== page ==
Isn’t it just ’cause we eat too much and exercise too little due to lack of discipline and willpower?
Science writer David Berreby has an article at Aeon suggesting it’s way more complicated than that. Even if we do eat too much, why do we? Some quotes:
And so we appear to have a public consensus that excess body weight (defined as a Body Mass Index of 25 or above) and obesity (BMI of 30 or above) are consequences of individual choice. It is undoubtedly true that societies are spending vast amounts of time and money on this idea. It is also true that the masters of the universe in business and government seem attracted to it, perhaps because stern self-discipline is how many of them attained their status. What we don’t know is whether the theory is actually correct.
As Richard L Atkinson, Emeritus Professor of Medicine and Nutritional Sciences at the University of Wisconsin and editor of the International Journal of Obesity, put it in 2005: ‘The previous belief of many lay people and health professionals that obesity is simply the result of a lack of willpower and an inability to discipline eating habits is no longer defensible.’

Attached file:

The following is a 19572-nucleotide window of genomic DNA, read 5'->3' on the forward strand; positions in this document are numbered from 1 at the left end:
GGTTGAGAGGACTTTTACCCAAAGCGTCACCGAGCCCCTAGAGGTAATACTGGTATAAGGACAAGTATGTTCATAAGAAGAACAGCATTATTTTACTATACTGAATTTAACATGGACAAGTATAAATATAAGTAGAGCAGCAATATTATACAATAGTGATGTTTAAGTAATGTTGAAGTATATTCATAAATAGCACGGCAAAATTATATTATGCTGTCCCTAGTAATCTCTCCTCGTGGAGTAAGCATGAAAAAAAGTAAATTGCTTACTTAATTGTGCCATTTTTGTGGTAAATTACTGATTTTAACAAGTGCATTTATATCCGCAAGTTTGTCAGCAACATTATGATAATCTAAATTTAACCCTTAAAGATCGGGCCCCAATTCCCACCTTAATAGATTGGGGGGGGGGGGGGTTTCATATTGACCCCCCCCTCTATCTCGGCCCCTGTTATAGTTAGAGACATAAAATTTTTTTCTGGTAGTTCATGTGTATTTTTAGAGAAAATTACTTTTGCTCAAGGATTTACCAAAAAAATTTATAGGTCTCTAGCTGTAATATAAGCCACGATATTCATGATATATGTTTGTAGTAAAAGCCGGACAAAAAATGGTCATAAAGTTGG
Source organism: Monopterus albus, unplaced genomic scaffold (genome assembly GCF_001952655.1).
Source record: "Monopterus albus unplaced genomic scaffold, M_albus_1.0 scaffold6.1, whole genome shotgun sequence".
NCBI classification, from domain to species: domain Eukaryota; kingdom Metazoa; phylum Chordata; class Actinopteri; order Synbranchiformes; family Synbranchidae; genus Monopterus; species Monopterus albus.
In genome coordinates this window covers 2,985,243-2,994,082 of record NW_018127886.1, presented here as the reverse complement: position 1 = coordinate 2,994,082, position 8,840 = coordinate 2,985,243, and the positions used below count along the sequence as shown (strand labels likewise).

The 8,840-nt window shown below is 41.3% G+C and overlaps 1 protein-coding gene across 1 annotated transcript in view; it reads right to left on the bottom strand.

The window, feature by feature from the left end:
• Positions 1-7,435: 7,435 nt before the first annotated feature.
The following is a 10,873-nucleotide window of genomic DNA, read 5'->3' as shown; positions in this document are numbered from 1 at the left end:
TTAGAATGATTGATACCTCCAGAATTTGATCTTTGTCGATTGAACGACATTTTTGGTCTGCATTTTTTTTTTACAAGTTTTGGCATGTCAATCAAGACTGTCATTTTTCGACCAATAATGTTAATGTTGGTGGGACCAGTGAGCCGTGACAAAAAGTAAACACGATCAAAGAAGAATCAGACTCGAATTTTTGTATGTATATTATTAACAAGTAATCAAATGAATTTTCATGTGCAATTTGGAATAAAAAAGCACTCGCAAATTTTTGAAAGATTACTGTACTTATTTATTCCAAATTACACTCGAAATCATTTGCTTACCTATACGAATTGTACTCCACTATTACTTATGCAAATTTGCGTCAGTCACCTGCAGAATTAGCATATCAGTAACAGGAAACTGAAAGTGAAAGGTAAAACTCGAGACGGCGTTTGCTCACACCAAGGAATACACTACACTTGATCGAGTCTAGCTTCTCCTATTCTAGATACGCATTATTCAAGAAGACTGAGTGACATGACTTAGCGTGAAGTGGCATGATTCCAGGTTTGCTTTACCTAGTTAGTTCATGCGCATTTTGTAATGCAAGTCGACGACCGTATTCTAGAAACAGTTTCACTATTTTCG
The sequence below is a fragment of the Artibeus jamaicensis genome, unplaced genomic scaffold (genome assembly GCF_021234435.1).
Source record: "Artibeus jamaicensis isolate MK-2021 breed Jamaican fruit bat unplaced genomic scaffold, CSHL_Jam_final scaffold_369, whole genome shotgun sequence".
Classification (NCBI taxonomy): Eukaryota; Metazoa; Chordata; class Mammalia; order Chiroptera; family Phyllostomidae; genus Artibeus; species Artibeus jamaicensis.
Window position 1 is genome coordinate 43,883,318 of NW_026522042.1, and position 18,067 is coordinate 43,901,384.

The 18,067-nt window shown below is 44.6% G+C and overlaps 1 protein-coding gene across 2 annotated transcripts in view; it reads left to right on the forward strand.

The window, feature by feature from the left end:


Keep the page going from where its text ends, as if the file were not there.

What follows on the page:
Like liver, skeletal muscle, and brain, our body fat is a tissue that is carefully regulated by genes, hormones, enzymes, etc., which I’ll lump together as “metabolism.” Regulatory metabolic processes for liver, muscle, and brain will be different from each other and from fat tissue. Some processes aid fat storage, others lead to fat breakdown and weight loss.
Mr. Berreby discusses various trendy factors that may directly alter fat tissue metabolic processes, leading to overweight and obesity. Here’s his list:
- lack of sleep
- viruses (e.g., Ad-36)
- bacteria (e.g., Methanobrevibacter smithii in the large intestine)
- industrial chemical contaminants (e.g., BPA, heavy metals, detergents, sunscreen, fire retardants, cosmetics)
- electrification (e.g., too much light exposure, especially at night)
- heat and air conditioning
- undernutrition (“starvation”) during pregnancy: the children hatched are more likely to be overweight or obese as adults
- intergenerational influence (epigenetic)